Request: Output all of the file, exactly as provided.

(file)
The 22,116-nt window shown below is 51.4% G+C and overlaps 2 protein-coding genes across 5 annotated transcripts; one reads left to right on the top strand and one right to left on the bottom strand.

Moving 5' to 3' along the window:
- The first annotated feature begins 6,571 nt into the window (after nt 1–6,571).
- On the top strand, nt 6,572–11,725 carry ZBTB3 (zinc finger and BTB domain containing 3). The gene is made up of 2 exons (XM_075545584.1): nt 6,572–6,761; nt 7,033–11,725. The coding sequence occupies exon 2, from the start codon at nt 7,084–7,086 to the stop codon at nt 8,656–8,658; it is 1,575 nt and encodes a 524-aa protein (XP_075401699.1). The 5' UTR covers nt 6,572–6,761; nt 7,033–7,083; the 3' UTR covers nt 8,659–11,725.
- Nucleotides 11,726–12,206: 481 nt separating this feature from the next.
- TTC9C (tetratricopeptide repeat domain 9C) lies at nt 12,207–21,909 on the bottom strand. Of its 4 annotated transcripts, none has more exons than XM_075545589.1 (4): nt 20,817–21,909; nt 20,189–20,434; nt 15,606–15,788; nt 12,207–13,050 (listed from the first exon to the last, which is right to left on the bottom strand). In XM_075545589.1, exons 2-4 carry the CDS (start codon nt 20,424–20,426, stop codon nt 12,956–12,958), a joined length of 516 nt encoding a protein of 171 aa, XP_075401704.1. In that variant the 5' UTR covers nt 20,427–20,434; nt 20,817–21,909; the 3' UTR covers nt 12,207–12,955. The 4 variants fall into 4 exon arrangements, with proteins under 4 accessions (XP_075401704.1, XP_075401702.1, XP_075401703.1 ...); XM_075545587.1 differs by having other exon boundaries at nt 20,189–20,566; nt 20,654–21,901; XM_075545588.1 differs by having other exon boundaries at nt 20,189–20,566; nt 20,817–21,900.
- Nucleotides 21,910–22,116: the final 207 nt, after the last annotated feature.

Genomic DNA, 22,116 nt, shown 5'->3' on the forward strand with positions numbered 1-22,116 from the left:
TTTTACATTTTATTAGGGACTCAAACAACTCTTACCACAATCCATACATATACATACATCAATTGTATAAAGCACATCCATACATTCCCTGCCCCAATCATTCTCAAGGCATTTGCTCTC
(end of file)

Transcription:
The 22,116-nt window shown below is 51.4% G+C and overlaps 2 protein-coding genes across 5 annotated transcripts; one reads left to right on the top strand and one right to left on the bottom strand.

Moving 5' to 3' along the window:
- The first annotated feature begins 6,571 nt into the window (after nt 1–6,571).
- On the top strand, nt 6,572–11,725 carry ZBTB3 (zinc finger and BTB domain containing 3). The gene is made up of 2 exons (XM_075545584.1): nt 6,572–6,761; nt 7,033–11,725. The coding sequence occupies exon 2, from the start codon at nt 7,084–7,086 to the stop codon at nt 8,656–8,658; it is 1,575 nt and encodes a 524-aa protein (XP_075401699.1). The 5' UTR covers nt 6,572–6,761; nt 7,033–7,083; the 3' UTR covers nt 8,659–11,725.
- Nucleotides 11,726–12,206: 481 nt separating this feature from the next.
- TTC9C (tetratricopeptide repeat domain 9C) lies at nt 12,207–21,909 on the bottom strand. Of its 4 annotated transcripts, none has more exons than XM_075545589.1 (4): nt 20,817–21,909; nt 20,189–20,434; nt 15,606–15,788; nt 12,207–13,050 (listed from the first exon to the last, which is right to left on the bottom strand). In XM_075545589.1, exons 2-4 carry the CDS (start codon nt 20,424–20,426, stop codon nt 12,956–12,958), a joined length of 516 nt encoding a protein of 171 aa, XP_075401704.1. In that variant the 5' UTR covers nt 20,427–20,434; nt 20,817–21,909; the 3' UTR covers nt 12,207–12,955. The 4 variants fall into 4 exon arrangements, with proteins under 4 accessions (XP_075401704.1, XP_075401702.1, XP_075401703.1 ...); XM_075545587.1 differs by having other exon boundaries at nt 20,189–20,566; nt 20,654–21,901; XM_075545588.1 differs by having other exon boundaries at nt 20,189–20,566; nt 20,817–21,900.
- Nucleotides 21,910–22,116: the final 207 nt, after the last annotated feature.

Genomic DNA, 22,116 nt, shown 5'->3' on the forward strand with positions numbered 1-22,116 from the left:
TTTTACATTTTATTAGGGACTCAAACAACTCTTACCACAATCCATACATATACATACATCAATTGTATAAAGCACATCCATACATTCCCTGCCCCAATCATTCTCAAGGCATTTGCTCTC